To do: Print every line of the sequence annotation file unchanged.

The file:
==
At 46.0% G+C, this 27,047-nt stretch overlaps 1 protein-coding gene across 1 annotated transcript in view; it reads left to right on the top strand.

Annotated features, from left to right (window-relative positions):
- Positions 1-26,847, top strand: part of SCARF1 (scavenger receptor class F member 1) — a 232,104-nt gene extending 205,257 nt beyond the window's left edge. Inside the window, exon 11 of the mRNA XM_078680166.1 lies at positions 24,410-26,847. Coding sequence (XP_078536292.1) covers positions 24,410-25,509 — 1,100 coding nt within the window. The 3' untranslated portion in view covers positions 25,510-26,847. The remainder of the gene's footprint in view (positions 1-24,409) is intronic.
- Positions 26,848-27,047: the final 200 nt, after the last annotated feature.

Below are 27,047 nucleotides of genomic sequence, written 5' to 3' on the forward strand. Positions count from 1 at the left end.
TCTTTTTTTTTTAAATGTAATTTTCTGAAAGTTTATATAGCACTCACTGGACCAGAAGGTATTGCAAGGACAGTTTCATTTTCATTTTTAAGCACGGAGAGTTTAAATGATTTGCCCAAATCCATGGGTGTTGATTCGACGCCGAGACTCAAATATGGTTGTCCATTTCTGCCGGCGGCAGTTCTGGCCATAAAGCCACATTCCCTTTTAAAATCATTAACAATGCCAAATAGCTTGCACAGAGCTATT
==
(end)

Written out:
At 46.0% G+C, this 27,047-nt stretch overlaps 1 protein-coding gene across 1 annotated transcript in view; it reads left to right on the top strand.

Annotated features, from left to right (window-relative positions):
- Positions 1-26,847, top strand: part of SCARF1 (scavenger receptor class F member 1) — a 232,104-nt gene extending 205,257 nt beyond the window's left edge. Inside the window, exon 11 of the mRNA XM_078680166.1 lies at positions 24,410-26,847. Coding sequence (XP_078536292.1) covers positions 24,410-25,509 — 1,100 coding nt within the window. The 3' untranslated portion in view covers positions 25,510-26,847. The remainder of the gene's footprint in view (positions 1-24,409) is intronic.
- Positions 26,848-27,047: the final 200 nt, after the last annotated feature.

Below are 27,047 nucleotides of genomic sequence, written 5' to 3' on the forward strand. Positions count from 1 at the left end.
TCTTTTTTTTTTAAATGTAATTTTCTGAAAGTTTATATAGCACTCACTGGACCAGAAGGTATTGCAAGGACAGTTTCATTTTCATTTTTAAGCACGGAGAGTTTAAATGATTTGCCCAAATCCATGGGTGTTGATTCGACGCCGAGACTCAAATATGGTTGTCCATTTCTGCCGGCGGCAGTTCTGGCCATAAAGCCACATTCCCTTTTAAAATCATTAACAATGCCAAATAGCTTGCACAGAGCTATT